What are the major opportunities brought by AI in Education today?
There’s a clear opportunity for AI to help give meaning to the torrent of data being generated as students move through the current educational system, but doing so requires much more domain knowledge about education and psychology than is sometimes assumed by technologists and others who assume that the magic box will somehow find the answers on its own.
How can teachers prepare for an AI-powered education?
It would behoove teachers to get behind the curtain, so to speak, to understand how AI technologies work. Demystifying the technology could serve to assuage fears and empower teachers to push back against inappropriate uses of AI in education (of which there are unfortunately countless examples).
Demystifying the technology could serve to assuage fears and empower teachers to push back against inappropriate uses of AI in education
Which AI technology do you think will have the biggest impact in Education in the coming years, and why?
Deep learning’s role in supporting natural-language processing will lead to important advances in human-computer interfaces that will reduce the centrality of screens to digital educational experiences. Sweeping screens away can and should help students and teachers return to interaction patterns involving much more face-to-face communication. In other words, as computers get better at understanding what we mean when we speak, we’ll be able to talk to them and hear their responses, which will let us turn our attention away from screens, keyboards, and mice and back toward each other, where it belongs.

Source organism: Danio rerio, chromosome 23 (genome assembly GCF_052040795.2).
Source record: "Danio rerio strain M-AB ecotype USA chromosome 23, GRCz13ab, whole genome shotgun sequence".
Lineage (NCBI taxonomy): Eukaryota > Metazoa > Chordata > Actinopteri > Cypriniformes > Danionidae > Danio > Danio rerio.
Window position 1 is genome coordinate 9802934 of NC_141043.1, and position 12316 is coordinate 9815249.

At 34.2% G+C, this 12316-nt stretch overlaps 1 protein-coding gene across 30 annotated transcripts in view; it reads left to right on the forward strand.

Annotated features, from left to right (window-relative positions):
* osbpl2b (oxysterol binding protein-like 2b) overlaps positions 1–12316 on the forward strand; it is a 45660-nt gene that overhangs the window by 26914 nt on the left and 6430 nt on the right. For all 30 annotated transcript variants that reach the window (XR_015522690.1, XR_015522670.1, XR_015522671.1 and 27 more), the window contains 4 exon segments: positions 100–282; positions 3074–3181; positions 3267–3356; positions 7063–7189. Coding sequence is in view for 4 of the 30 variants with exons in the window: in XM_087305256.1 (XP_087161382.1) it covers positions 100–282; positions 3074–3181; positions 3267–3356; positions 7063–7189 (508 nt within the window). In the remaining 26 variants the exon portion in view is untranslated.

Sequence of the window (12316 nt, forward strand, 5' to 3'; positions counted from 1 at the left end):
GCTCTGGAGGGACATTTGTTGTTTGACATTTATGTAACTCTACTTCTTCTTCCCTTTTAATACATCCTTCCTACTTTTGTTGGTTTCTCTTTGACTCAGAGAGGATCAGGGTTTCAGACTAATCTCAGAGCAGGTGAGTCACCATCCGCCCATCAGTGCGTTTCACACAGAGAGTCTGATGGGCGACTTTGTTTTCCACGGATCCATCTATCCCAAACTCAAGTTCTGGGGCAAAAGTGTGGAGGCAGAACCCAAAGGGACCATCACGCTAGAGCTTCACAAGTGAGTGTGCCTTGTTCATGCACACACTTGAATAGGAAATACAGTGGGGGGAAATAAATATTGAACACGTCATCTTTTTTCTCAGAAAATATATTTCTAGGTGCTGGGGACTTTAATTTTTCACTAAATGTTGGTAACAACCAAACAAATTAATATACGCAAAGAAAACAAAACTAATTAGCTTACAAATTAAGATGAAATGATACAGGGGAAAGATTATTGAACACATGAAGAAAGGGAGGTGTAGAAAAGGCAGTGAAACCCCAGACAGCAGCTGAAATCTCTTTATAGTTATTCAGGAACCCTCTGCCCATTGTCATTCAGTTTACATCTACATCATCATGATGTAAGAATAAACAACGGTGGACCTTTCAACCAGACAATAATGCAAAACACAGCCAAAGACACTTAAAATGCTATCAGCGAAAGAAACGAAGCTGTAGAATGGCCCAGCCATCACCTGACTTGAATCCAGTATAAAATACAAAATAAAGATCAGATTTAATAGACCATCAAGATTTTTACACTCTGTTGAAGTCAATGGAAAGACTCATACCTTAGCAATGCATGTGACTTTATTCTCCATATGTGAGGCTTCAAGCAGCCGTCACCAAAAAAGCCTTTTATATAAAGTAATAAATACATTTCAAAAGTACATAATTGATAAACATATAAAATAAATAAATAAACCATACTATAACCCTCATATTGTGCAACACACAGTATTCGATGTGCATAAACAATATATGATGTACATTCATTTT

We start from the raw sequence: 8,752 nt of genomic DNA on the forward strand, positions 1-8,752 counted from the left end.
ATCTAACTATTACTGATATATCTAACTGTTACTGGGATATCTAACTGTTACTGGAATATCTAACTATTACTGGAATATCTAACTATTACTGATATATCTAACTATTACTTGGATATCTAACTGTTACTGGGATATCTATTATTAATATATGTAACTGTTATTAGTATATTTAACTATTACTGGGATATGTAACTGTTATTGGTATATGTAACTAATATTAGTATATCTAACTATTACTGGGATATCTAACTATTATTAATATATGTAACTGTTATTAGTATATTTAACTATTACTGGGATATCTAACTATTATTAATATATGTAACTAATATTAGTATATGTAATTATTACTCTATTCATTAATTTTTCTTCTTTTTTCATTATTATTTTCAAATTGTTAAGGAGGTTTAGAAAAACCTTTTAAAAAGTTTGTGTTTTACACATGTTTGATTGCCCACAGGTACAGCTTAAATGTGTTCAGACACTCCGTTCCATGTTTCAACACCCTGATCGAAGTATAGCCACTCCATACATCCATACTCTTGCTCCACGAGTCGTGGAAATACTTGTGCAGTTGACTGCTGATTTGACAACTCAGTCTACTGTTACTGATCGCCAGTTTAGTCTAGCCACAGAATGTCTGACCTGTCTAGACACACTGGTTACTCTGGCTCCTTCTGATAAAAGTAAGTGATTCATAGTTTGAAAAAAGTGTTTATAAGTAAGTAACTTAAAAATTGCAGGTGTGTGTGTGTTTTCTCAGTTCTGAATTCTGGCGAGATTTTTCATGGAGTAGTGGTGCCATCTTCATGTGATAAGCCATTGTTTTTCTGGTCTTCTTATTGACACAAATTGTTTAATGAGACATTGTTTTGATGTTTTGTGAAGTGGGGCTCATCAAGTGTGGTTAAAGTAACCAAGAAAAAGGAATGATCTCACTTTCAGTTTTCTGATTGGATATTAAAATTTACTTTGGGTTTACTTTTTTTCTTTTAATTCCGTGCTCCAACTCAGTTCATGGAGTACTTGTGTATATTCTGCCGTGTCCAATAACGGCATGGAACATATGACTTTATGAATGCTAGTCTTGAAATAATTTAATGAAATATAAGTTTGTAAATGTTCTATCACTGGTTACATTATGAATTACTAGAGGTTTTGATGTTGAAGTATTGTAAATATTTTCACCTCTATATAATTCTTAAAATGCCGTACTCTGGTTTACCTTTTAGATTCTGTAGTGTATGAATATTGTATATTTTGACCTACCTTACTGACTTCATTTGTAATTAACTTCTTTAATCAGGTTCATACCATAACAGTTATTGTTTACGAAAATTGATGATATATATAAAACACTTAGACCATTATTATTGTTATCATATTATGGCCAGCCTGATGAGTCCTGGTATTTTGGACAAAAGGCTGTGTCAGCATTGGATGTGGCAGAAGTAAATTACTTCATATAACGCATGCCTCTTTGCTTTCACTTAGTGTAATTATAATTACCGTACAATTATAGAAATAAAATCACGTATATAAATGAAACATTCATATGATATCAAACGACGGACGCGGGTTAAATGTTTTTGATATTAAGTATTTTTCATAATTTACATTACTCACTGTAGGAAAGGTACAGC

How should educational system management software adapt for the advent of AI?
Developers of these software products should build for modularity and interoperability, but also for privacy and security. Many AI applications will be voracious for data, which these developers will need to make available, but the developers will also need to be cautious about sharing those data, because many of these voracious AI applications will be designed and/or implemented in ways that don’t adhere to the principles I outlined in my response to question 3 above, in which case the developers should absolutely not share data with the AI applications.
Do you see threats of inequality in the access to AI-powered education?
Absolutely: The Matthew effect in education has consistently led to advances disproportionately benefiting those who are already privileged.
What are the current technological limitations of AI which, once overcome, could bring massive improvements to the educational system?
Massive improvements to the educational system have never come from the introduction of new technology. Even the introduction of moveable type, arguably the most educationally significant technological innovation in history, didn’t on its own lead to massive improvements in the educational system. The educational system is a complex social system constrained by numerous competing interests supported by various constituencies. Such systems are changed through social action, not technology.
Where do you see AI for education in the next 5-10 years?
As discussed in my previous response, natural language processing will have improved enough to reduce the extent to which teachers and learners have to depend upon screens to communicate with computers. The more conversational interaction patterns made possible by these advancements should replace at least some isolated screen-facing work with more peer-to-peer and student-teacher collaboration.
Another significant change is that adaptive learning will have moved through Gartner’s trough of disillusionment onto his plateau of productivity. In other words, we will have gotten over our disappointment that the magic AI boxes didn’t live up to their hype; we’ll have found ways to make productive use of what adaptive learning actually can do to help learners.
This doesn’t, of course, mean that we won’t by then all be excited about some new technological innovation that promises to cure education’s ills. Radio, television, personal computers, the Internet, mobile devices, AR/VR, and AI have all had their turns as supposed tech saviors of education. I doubt that we’ll suddenly recognize that we’ve been fooled every time and that we should stop believing in technological silver bullets.